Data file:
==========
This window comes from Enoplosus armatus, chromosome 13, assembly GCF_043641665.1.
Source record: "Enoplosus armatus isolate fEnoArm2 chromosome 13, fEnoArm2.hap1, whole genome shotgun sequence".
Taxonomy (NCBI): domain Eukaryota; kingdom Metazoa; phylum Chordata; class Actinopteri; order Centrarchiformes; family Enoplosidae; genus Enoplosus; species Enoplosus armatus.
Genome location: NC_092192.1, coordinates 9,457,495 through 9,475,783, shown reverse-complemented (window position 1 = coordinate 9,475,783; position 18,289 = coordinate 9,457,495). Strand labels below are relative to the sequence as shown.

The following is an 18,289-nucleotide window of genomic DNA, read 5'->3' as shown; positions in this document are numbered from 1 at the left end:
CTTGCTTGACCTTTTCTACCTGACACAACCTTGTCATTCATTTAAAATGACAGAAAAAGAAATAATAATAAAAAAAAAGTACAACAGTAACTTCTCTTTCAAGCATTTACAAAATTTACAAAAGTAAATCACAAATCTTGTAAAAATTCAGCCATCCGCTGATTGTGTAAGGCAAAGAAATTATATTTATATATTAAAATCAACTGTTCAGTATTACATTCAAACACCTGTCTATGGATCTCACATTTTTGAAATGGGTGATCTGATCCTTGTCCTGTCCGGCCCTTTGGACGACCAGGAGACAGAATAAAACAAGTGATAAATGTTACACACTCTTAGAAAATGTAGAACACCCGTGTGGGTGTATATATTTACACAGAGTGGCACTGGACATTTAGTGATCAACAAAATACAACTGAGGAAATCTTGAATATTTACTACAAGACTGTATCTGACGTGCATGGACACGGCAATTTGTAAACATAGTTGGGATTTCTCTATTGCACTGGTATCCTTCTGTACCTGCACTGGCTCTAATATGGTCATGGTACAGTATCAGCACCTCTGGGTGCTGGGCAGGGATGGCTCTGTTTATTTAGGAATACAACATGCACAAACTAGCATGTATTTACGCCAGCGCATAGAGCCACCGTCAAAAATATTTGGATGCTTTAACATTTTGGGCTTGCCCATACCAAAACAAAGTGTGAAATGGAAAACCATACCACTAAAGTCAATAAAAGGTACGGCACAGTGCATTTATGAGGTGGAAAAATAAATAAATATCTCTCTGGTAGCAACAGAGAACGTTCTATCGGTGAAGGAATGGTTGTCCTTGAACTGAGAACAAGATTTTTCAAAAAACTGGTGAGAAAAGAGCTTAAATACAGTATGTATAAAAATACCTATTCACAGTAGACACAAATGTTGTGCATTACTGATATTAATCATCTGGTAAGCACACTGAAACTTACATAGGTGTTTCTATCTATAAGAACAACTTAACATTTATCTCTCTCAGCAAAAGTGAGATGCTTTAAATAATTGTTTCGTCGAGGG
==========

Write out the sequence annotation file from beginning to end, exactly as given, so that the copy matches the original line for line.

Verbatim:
This window comes from Enoplosus armatus, chromosome 13, assembly GCF_043641665.1.
Source record: "Enoplosus armatus isolate fEnoArm2 chromosome 13, fEnoArm2.hap1, whole genome shotgun sequence".
Taxonomy (NCBI): domain Eukaryota; kingdom Metazoa; phylum Chordata; class Actinopteri; order Centrarchiformes; family Enoplosidae; genus Enoplosus; species Enoplosus armatus.
Genome location: NC_092192.1, coordinates 9,457,495 through 9,475,783, shown reverse-complemented (window position 1 = coordinate 9,475,783; position 18,289 = coordinate 9,457,495). Strand labels below are relative to the sequence as shown.

The following is an 18,289-nucleotide window of genomic DNA, read 5'->3' as shown; positions in this document are numbered from 1 at the left end:
CTTGCTTGACCTTTTCTACCTGACACAACCTTGTCATTCATTTAAAATGACAGAAAAAGAAATAATAATAAAAAAAAAGTACAACAGTAACTTCTCTTTCAAGCATTTACAAAATTTACAAAAGTAAATCACAAATCTTGTAAAAATTCAGCCATCCGCTGATTGTGTAAGGCAAAGAAATTATATTTATATATTAAAATCAACTGTTCAGTATTACATTCAAACACCTGTCTATGGATCTCACATTTTTGAAATGGGTGATCTGATCCTTGTCCTGTCCGGCCCTTTGGACGACCAGGAGACAGAATAAAACAAGTGATAAATGTTACACACTCTTAGAAAATGTAGAACACCCGTGTGGGTGTATATATTTACACAGAGTGGCACTGGACATTTAGTGATCAACAAAATACAACTGAGGAAATCTTGAATATTTACTACAAGACTGTATCTGACGTGCATGGACACGGCAATTTGTAAACATAGTTGGGATTTCTCTATTGCACTGGTATCCTTCTGTACCTGCACTGGCTCTAATATGGTCATGGTACAGTATCAGCACCTCTGGGTGCTGGGCAGGGATGGCTCTGTTTATTTAGGAATACAACATGCACAAACTAGCATGTATTTACGCCAGCGCATAGAGCCACCGTCAAAAATATTTGGATGCTTTAACATTTTGGGCTTGCCCATACCAAAACAAAGTGTGAAATGGAAAACCATACCACTAAAGTCAATAAAAGGTACGGCACAGTGCATTTATGAGGTGGAAAAATAAATAAATATCTCTCTGGTAGCAACAGAGAACGTTCTATCGGTGAAGGAATGGTTGTCCTTGAACTGAGAACAAGATTTTTCAAAAAACTGGTGAGAAAAGAGCTTAAATACAGTATGTATAAAAATACCTATTCACAGTAGACACAAATGTTGTGCATTACTGATATTAATCATCTGGTAAGCACACTGAAACTTACATAGGTGTTTCTATCTATAAGAACAACTTAACATTTATCTCTCTCAGCAAAAGTGAGATGCTTTAAATAATTGTTTCGTCGAGGG